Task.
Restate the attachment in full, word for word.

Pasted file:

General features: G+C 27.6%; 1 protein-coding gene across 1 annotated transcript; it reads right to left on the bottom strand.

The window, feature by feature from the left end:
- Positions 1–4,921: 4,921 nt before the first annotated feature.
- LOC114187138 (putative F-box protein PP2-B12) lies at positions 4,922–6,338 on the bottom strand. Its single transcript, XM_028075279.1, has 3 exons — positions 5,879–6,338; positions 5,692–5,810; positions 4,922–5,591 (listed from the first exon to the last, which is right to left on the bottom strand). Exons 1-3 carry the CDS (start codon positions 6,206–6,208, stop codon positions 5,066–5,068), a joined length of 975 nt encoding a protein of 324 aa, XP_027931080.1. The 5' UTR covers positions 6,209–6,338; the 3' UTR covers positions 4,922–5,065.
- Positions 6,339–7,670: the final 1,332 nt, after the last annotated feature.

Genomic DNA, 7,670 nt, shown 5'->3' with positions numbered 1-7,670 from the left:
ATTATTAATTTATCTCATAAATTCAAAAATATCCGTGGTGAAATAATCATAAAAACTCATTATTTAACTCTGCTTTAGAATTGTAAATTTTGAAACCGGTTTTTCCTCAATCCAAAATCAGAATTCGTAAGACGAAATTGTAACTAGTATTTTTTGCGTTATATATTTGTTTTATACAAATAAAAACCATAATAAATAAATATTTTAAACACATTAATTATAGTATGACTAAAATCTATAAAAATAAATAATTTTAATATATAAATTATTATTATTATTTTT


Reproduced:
General features: G+C 27.6%; 1 protein-coding gene across 1 annotated transcript; it reads right to left on the bottom strand.

The window, feature by feature from the left end:
- Positions 1–4,921: 4,921 nt before the first annotated feature.
- LOC114187138 (putative F-box protein PP2-B12) lies at positions 4,922–6,338 on the bottom strand. Its single transcript, XM_028075279.1, has 3 exons — positions 5,879–6,338; positions 5,692–5,810; positions 4,922–5,591 (listed from the first exon to the last, which is right to left on the bottom strand). Exons 1-3 carry the CDS (start codon positions 6,206–6,208, stop codon positions 5,066–5,068), a joined length of 975 nt encoding a protein of 324 aa, XP_027931080.1. The 5' UTR covers positions 6,209–6,338; the 3' UTR covers positions 4,922–5,065.
- Positions 6,339–7,670: the final 1,332 nt, after the last annotated feature.

Genomic DNA, 7,670 nt, shown 5'->3' with positions numbered 1-7,670 from the left:
ATTATTAATTTATCTCATAAATTCAAAAATATCCGTGGTGAAATAATCATAAAAACTCATTATTTAACTCTGCTTTAGAATTGTAAATTTTGAAACCGGTTTTTCCTCAATCCAAAATCAGAATTCGTAAGACGAAATTGTAACTAGTATTTTTTGCGTTATATATTTGTTTTATACAAATAAAAACCATAATAAATAAATATTTTAAACACATTAATTATAGTATGACTAAAATCTATAAAAATAAATAATTTTAATATATAAATTATTATTATTATTTTT